Understanding How To Deploy Chat Internationally Offers Insight About Multi-Language Considerations At Home

Many eBusiness professionals -- inspired by the business results they have seen at home with chat including call deflection, increased conversion, and enhanced customer satisfaction -- are expanding chat into their international Web sites.

While the elements of a successful chat transcend borders, the components to a successful international deployment can be complex. eBusiness professionals must consider their international markets, their international readiness, and what localization will be required to be successful. To assist in meeting these challenges, we published a document today called, "Taking Chat International: Paving The Way To Success Through Effective Localization."

One of the more complex challenges is managing translation. Some of the key questions include:

  • Should you hire native speakers or translate during chat sessions? Hiring native speakers is ideal, but not always practical. Alternatives include training chat reps to identify variations in spelling, grammar or vocabulary between different audiences or using translation technology.
  • What will be needed from technology to support multi-language agents? Key considerations include what it will mean to business processes when an agent supports chat sessions coming in from different languages, the impact if agents will need to search for answers in one language and push answers to consumers in another, and the impact of multiple languages on your maintaining an accurate knowledge base.
  • How will different languages impact your design principles? For example, a best practice in chat design is to use short sentences and words. However, some languages have longer words and sentences compared to English, and this may have an impact on how your knowledge base is paragraphed.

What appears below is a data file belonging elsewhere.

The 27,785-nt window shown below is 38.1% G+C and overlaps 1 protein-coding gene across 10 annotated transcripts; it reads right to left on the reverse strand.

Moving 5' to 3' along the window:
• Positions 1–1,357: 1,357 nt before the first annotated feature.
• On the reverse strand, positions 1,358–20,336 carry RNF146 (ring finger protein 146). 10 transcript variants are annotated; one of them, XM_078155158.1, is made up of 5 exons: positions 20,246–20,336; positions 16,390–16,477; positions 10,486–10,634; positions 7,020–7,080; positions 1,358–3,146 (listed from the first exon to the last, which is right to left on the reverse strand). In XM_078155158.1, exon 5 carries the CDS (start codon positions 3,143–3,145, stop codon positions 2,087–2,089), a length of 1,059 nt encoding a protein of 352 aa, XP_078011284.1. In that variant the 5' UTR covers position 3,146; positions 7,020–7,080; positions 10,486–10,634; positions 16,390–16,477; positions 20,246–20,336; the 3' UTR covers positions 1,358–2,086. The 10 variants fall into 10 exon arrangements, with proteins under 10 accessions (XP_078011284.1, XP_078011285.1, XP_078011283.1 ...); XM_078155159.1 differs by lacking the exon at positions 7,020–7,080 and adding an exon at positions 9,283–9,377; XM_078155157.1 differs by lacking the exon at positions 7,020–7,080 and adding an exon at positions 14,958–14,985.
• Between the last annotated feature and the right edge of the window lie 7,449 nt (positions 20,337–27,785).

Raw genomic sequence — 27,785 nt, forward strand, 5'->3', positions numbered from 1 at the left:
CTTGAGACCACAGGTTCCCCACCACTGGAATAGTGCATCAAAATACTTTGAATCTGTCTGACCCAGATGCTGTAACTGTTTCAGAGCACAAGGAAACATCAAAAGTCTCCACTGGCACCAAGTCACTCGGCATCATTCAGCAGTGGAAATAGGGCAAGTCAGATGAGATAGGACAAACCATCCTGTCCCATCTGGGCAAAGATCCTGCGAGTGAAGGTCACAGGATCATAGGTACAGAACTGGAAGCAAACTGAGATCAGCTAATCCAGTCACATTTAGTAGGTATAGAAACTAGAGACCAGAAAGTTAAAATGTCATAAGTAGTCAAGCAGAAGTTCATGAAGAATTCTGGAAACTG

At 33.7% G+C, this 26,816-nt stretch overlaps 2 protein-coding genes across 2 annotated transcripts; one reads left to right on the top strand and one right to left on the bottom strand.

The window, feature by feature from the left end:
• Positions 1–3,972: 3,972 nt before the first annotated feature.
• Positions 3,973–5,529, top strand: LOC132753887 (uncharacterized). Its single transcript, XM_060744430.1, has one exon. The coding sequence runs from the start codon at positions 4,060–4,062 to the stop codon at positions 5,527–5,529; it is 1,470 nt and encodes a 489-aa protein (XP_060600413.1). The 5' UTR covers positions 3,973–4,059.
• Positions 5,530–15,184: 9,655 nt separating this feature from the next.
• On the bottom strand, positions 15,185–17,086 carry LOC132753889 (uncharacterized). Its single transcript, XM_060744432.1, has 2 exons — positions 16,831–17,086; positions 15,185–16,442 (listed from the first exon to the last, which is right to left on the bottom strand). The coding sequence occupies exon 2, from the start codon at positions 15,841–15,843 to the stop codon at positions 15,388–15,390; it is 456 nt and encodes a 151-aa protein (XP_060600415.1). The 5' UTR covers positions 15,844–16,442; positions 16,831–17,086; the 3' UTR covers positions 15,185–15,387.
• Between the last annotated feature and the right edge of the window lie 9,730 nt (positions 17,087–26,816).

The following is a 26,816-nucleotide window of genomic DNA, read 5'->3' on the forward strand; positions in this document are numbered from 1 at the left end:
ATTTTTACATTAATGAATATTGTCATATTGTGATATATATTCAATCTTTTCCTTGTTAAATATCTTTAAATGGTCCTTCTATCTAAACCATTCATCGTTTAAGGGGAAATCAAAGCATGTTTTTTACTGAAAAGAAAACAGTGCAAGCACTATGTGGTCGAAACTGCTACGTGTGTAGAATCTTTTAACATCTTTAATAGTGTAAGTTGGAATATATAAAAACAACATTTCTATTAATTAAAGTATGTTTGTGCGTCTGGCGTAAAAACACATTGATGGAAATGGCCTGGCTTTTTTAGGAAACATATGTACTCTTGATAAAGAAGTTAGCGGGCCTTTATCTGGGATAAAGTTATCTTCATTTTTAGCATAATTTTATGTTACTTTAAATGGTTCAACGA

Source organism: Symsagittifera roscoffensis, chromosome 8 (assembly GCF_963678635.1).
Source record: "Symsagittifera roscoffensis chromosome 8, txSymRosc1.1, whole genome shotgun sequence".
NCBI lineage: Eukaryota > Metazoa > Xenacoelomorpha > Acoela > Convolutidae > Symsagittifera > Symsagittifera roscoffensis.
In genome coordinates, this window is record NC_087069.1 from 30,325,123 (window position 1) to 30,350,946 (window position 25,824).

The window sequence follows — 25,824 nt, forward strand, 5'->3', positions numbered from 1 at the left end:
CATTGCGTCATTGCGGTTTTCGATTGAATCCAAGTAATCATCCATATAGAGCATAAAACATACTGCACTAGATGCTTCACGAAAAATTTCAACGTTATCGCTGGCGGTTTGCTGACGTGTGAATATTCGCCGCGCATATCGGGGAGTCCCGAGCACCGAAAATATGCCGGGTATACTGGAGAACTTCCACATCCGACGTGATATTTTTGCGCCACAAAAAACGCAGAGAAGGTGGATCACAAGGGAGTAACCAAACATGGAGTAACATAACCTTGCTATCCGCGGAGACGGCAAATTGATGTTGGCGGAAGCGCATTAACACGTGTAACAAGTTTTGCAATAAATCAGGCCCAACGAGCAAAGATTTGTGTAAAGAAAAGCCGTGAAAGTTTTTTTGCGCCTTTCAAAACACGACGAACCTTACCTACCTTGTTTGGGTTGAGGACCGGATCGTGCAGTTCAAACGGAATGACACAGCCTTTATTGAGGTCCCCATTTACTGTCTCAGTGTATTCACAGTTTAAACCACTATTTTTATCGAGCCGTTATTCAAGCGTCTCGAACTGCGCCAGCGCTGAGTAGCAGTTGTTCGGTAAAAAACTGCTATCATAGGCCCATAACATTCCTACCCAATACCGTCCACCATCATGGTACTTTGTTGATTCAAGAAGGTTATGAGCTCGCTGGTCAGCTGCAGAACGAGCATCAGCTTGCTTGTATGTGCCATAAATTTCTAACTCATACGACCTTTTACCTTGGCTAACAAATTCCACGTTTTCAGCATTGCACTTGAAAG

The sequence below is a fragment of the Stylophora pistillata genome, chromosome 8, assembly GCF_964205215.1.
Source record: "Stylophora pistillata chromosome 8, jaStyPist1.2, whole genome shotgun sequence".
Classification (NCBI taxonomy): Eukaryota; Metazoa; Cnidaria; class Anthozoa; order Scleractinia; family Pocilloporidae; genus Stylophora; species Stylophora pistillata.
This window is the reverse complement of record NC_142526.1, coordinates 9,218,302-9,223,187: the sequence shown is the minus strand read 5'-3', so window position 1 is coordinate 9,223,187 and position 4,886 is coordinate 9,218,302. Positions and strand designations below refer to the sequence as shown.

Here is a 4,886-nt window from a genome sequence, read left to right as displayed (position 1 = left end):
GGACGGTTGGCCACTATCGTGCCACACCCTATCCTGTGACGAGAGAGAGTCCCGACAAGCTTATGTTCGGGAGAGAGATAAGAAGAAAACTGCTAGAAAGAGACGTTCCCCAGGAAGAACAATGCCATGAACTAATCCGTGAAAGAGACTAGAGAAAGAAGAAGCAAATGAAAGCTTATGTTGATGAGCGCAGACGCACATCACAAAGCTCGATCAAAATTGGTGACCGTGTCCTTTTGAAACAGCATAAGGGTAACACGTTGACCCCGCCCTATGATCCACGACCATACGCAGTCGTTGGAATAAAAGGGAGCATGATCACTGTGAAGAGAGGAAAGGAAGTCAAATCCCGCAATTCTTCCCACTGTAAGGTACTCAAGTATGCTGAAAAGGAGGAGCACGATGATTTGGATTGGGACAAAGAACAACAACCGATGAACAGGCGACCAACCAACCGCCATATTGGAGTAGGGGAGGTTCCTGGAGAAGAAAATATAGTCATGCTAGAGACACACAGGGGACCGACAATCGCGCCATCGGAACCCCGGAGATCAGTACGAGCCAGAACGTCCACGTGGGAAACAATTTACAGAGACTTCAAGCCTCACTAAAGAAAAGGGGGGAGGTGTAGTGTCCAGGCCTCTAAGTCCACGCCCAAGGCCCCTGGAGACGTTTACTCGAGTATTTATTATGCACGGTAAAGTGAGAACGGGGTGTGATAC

Even if you aren’t considering taking chat international, here is something to think about: 5% of US online adults agree that "online customer service content in languages other than English is very useful to me" (Source: North American Technographics Omnibus Online Survey, Q4 2010 (US)). If 5% doesn’t capture your imagination, look at it this way:  Service content in languages other than English matters to nearly 9 million online US adults (Source: North American Technographics Benchmark Survey, Q2 2010 (US, Canada)). If these non-English segments have an impact on your bottom line, I hope you’ll find “Taking Chat International” to be helpful. As always, I welcome your comments and ideas here.


Great topic and report

I did a project a few years back on best practice support delivery processes and IM support was an area I looked at. Where it was used, vendors were substantially more productive and could more easily link IM requests with their knowledgebase for quicker/better responses and even use translation software to allow customers to communicate in their own language. Reps were able to handle multiple requests at a time (versus just one phone call) and, for customers, it was less invasive and allowed them to continue doing their business. Where either party needed to, it was easy to quickly set up a VoIP call or call-back (and, also fairly easily, hand off the ticket to a native speaker). With the huge increase in business in emerging (largely non-English speaking) markets, chat provides a great way to enter and service new markets at lower cost. Your points about not assuming an American paradigm are spot-on as the lack of localization can undermine a customer's experience and the brand's value. Like segmentation studies show us how to best optimize products, processes and pitches for particular targets, so too should IM chat (support interface and process) be optimized for individual target markets. This is often overlooked (or discounted) so, bravo, for this analysis and your clear call!

interesting article

interesting article